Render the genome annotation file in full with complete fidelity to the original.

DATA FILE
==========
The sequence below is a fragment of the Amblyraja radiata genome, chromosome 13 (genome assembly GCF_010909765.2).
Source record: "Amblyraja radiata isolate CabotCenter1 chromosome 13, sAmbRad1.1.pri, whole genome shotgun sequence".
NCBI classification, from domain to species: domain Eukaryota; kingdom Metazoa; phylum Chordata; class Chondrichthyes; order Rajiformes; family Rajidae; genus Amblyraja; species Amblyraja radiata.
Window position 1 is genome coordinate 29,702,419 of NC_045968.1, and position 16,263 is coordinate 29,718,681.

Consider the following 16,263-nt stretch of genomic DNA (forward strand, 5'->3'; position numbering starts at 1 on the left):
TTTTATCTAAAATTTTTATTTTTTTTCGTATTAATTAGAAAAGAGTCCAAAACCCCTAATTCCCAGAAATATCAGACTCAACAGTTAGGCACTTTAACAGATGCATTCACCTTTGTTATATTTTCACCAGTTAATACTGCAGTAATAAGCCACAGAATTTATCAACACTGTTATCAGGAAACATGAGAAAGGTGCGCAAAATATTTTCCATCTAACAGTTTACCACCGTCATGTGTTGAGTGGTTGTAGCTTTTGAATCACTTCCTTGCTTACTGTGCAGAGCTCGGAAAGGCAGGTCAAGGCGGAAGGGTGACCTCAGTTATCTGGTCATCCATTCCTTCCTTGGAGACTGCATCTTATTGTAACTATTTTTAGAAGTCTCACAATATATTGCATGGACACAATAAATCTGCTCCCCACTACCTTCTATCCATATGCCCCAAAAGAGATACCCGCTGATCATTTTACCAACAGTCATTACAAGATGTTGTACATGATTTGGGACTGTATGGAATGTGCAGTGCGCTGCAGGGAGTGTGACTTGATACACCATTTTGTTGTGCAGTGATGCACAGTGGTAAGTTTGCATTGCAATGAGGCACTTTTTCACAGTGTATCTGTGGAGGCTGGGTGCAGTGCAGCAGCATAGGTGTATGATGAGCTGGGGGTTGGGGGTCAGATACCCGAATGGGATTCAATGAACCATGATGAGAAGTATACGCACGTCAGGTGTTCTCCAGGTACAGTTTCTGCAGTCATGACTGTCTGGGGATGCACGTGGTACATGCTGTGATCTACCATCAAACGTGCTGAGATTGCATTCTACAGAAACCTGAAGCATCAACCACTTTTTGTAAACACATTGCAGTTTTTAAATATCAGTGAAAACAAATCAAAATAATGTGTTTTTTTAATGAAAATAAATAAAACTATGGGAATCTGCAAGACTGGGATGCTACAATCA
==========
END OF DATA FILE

The sequence below is a fragment of the Amblyraja radiata genome, chromosome 13 (genome assembly GCF_010909765.2).
Source record: "Amblyraja radiata isolate CabotCenter1 chromosome 13, sAmbRad1.1.pri, whole genome shotgun sequence".
NCBI classification, from domain to species: domain Eukaryota; kingdom Metazoa; phylum Chordata; class Chondrichthyes; order Rajiformes; family Rajidae; genus Amblyraja; species Amblyraja radiata.
Window position 1 is genome coordinate 29,702,419 of NC_045968.1, and position 16,263 is coordinate 29,718,681.

Consider the following 16,263-nt stretch of genomic DNA (forward strand, 5'->3'; position numbering starts at 1 on the left):
TTTTATCTAAAATTTTTATTTTTTTTCGTATTAATTAGAAAAGAGTCCAAAACCCCTAATTCCCAGAAATATCAGACTCAACAGTTAGGCACTTTAACAGATGCATTCACCTTTGTTATATTTTCACCAGTTAATACTGCAGTAATAAGCCACAGAATTTATCAACACTGTTATCAGGAAACATGAGAAAGGTGCGCAAAATATTTTCCATCTAACAGTTTACCACCGTCATGTGTTGAGTGGTTGTAGCTTTTGAATCACTTCCTTGCTTACTGTGCAGAGCTCGGAAAGGCAGGTCAAGGCGGAAGGGTGACCTCAGTTATCTGGTCATCCATTCCTTCCTTGGAGACTGCATCTTATTGTAACTATTTTTAGAAGTCTCACAATATATTGCATGGACACAATAAATCTGCTCCCCACTACCTTCTATCCATATGCCCCAAAAGAGATACCCGCTGATCATTTTACCAACAGTCATTACAAGATGTTGTACATGATTTGGGACTGTATGGAATGTGCAGTGCGCTGCAGGGAGTGTGACTTGATACACCATTTTGTTGTGCAGTGATGCACAGTGGTAAGTTTGCATTGCAATGAGGCACTTTTTCACAGTGTATCTGTGGAGGCTGGGTGCAGTGCAGCAGCATAGGTGTATGATGAGCTGGGGGTTGGGGGTCAGATACCCGAATGGGATTCAATGAACCATGATGAGAAGTATACGCACGTCAGGTGTTCTCCAGGTACAGTTTCTGCAGTCATGACTGTCTGGGGATGCACGTGGTACATGCTGTGATCTACCATCAAACGTGCTGAGATTGCATTCTACAGAAACCTGAAGCATCAACCACTTTTTGTAAACACATTGCAGTTTTTAAATATCAGTGAAAACAAATCAAAATAATGTGTTTTTTTAATGAAAATAAATAAAACTATGGGAATCTGCAAGACTGGGATGCTACAATCA